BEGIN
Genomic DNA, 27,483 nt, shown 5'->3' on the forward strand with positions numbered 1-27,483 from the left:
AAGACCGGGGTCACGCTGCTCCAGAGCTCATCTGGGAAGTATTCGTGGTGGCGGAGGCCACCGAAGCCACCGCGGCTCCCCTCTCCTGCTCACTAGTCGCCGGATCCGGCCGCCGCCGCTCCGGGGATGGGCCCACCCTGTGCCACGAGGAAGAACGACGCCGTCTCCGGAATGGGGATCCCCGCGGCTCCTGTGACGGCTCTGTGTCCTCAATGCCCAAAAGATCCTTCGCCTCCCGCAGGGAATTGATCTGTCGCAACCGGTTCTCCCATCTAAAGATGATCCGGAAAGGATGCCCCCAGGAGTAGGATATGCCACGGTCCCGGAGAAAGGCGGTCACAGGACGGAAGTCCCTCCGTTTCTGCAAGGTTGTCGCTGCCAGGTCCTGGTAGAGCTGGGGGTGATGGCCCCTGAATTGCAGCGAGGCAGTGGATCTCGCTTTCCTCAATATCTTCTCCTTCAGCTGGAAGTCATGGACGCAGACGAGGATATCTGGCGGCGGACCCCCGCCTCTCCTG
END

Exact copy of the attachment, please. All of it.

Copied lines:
Genomic DNA, 27,483 nt, shown 5'->3' on the forward strand with positions numbered 1-27,483 from the left:
AAGACCGGGGTCACGCTGCTCCAGAGCTCATCTGGGAAGTATTCGTGGTGGCGGAGGCCACCGAAGCCACCGCGGCTCCCCTCTCCTGCTCACTAGTCGCCGGATCCGGCCGCCGCCGCTCCGGGGATGGGCCCACCCTGTGCCACGAGGAAGAACGACGCCGTCTCCGGAATGGGGATCCCCGCGGCTCCTGTGACGGCTCTGTGTCCTCAATGCCCAAAAGATCCTTCGCCTCCCGCAGGGAATTGATCTGTCGCAACCGGTTCTCCCATCTAAAGATGATCCGGAAAGGATGCCCCCAGGAGTAGGATATGCCACGGTCCCGGAGAAAGGCGGTCACAGGACGGAAGTCCCTCCGTTTCTGCAAGGTTGTCGCTGCCAGGTCCTGGTAGAGCTGGGGGTGATGGCCCCTGAATTGCAGCGAGGCAGTGGATCTCGCTTTCCTCAATATCTTCTCCTTCAGCTGGAAGTCATGGACGCAGACGAGGATATCTGGCGGCGGACCCCCGCCTCTCCTG